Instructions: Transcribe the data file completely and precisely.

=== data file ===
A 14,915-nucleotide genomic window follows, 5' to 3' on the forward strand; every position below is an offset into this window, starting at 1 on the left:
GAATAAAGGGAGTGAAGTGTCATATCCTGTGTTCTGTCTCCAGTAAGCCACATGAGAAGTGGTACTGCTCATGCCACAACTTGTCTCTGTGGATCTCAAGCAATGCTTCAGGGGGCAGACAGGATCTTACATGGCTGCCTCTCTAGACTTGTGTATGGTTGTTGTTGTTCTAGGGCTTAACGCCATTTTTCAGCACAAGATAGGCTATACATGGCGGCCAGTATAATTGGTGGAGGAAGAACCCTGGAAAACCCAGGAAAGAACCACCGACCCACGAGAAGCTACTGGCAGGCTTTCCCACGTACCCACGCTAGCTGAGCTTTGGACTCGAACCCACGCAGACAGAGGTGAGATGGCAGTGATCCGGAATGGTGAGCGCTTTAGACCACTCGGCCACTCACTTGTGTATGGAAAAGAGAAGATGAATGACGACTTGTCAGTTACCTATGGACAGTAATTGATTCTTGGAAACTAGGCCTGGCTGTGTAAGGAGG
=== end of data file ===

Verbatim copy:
A 14,915-nucleotide genomic window follows, 5' to 3' on the forward strand; every position below is an offset into this window, starting at 1 on the left:
GAATAAAGGGAGTGAAGTGTCATATCCTGTGTTCTGTCTCCAGTAAGCCACATGAGAAGTGGTACTGCTCATGCCACAACTTGTCTCTGTGGATCTCAAGCAATGCTTCAGGGGGCAGACAGGATCTTACATGGCTGCCTCTCTAGACTTGTGTATGGTTGTTGTTGTTCTAGGGCTTAACGCCATTTTTCAGCACAAGATAGGCTATACATGGCGGCCAGTATAATTGGTGGAGGAAGAACCCTGGAAAACCCAGGAAAGAACCACCGACCCACGAGAAGCTACTGGCAGGCTTTCCCACGTACCCACGCTAGCTGAGCTTTGGACTCGAACCCACGCAGACAGAGGTGAGATGGCAGTGATCCGGAATGGTGAGCGCTTTAGACCACTCGGCCACTCACTTGTGTATGGAAAAGAGAAGATGAATGACGACTTGTCAGTTACCTATGGACAGTAATTGATTCTTGGAAACTAGGCCTGGCTGTGTAAGGAGG